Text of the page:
It happens to everybody once they discover and get excited about a new music culture – it invades not just everyday aspects of their life, but also their subconscious mind. Kpopalypse is no exception! Recently I noticed that I was having dreams about k-pop and some of them were so bizarre and fucked up that it would be a shame not to document them for your prurient bemusement. Please now be entertained as I lay bare the depths of my subconscious for your entertainment and expose myself to potential ridicule in this series of snack-sized fanfictions!
I sign up online to an event that allows you to meet, talk to and take pictures with any five k-pop stars. They promise on the website that they can get anyone at all, and I’m skeptical but I sign up anyway as I figure that even a failure will make a great blog post. My list:
- Anyone from Crayon Pop
- SeA (Pocket Girls)
I arrange via the website to meet a guy at some kind of convention in a warehouse, he is one of the event organisers and I give him my list of preferred people to meet. He starts listing people who can’t make it and why (other music business obligations, mostly), he quickly makes it clear that I’m not going to meet any of the people on my list. I start negotiating alternatives but it seems that nobody who I am interested in is available. It’s frustrating, eventually I say “why don’t you give me a list of the people that I can meet and I’ll choose from that?”. He starts listing off people and they are all people I don’t give a fuck about meeting like Brian Joo, some guy from ZE:A, etc. Eventually I leave the meeting having resolved nothing.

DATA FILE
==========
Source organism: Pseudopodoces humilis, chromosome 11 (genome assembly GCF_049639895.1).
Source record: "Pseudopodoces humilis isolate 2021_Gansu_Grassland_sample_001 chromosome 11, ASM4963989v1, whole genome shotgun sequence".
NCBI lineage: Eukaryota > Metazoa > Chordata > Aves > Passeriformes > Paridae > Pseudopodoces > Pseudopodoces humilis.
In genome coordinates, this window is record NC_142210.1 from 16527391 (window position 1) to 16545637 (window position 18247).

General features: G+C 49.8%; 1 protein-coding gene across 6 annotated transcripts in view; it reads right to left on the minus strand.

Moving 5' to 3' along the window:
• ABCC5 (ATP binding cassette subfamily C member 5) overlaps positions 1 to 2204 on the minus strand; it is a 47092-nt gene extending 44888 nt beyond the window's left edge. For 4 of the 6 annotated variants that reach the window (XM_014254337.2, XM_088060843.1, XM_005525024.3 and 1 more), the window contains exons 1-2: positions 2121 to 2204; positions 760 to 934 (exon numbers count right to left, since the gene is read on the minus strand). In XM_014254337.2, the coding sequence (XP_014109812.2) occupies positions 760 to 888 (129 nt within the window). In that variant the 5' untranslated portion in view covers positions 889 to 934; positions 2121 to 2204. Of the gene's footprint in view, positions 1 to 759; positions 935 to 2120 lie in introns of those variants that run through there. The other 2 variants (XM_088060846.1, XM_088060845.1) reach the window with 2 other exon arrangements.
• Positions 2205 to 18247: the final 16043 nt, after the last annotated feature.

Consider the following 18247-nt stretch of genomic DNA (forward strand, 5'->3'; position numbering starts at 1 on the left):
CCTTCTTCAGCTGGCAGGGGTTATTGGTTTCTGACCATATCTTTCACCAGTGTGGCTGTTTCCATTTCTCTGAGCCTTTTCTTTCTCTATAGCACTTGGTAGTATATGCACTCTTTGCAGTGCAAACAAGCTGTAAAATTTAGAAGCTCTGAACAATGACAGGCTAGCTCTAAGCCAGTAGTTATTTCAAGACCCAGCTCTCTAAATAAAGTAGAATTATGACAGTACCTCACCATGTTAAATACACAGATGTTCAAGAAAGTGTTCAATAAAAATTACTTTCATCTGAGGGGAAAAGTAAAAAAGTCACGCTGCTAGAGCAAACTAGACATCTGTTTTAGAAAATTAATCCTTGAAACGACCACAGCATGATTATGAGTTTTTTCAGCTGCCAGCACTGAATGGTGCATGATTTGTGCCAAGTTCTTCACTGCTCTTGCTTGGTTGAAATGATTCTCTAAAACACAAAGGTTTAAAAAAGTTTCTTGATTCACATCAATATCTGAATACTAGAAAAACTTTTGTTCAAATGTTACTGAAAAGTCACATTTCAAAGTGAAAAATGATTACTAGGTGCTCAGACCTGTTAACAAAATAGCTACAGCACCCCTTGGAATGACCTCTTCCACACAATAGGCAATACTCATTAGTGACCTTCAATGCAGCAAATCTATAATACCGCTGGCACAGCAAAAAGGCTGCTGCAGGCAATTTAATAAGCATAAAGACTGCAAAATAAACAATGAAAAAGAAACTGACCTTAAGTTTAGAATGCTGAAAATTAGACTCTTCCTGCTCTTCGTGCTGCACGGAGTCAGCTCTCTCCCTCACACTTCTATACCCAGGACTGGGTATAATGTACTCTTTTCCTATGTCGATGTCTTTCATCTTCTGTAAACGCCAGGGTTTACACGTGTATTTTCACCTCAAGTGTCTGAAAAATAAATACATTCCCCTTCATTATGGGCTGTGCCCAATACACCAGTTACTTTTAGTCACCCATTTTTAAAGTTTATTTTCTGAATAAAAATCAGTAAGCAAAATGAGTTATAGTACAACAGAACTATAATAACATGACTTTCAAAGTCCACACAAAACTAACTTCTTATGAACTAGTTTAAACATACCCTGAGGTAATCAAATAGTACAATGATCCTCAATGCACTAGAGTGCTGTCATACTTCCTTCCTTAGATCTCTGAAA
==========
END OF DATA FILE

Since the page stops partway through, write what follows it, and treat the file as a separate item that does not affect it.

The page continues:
Later I go back to the same building and into an upstairs conference room where I’m told he has a meeting set up for me. He introduces me to two people as Samuel L. Jackson and Sooyoung from Girls’ Generation who are sitting at a table. I sit down with them. Samuel L. Jackson looks like he does in “Jackie Brown“, Sooyoung doesn’t really look anything like Sooyoung, in fact she looks much closer to Joy from Red Velvet, but I calmly accepted this turn of events as Joy is prettier to me anyway and by this point I have so little faith in the organiser’s ability to make this event happen that I am just happy to meet any k-pop people at all. Both Samuel L. Jackson and Sooyoung/Joy are dressed in normal casual clothes, Sooyoung/Joy says nothing but smiles a lot, I figure she doesn’t know any English. I take pictures with them all, they pose happily. I am also given a huge document, a multi-page contract designed to show to your friends which “proves” that you met the k-pop star in question, with two halves of the form to fill out, one for each person to fill and sign off on. It asks all sorts of weird irrelevant personal details (“what flavour crisps do you prefer?” “how many hours do you watch TV per week?”) and I don’t fill it out, figuring it’s probably just pointless data-mining.
It isn’t clear why Samuel L. Jackson is there but it seems like he and Sooyoung/Joy had some kind of business relationship – and definitely business only, they sit far apart and don’t seem to show much in the way of rapport. Since I can’t really talk to her, I talk to him. I ask Samuel how he got into k-pop and he starts talking about how he’s branching out from acting because he doesn’t want to keep acting as he gets older, he wants to “diversify his motherfuckin’ income stream”. He doesn’t really seem that interested in k-pop as music but just the business aspect. At one point he gets up and complains about how he’s “sick of all these motherfuckin’ k-pop girls in my motherfuckin’ office”. I get the odd feeling that Sooyoung/Joy is oblivious to his business plans. She smiles a lot at me (but never at him), sits with her arms by her sides and says nothing.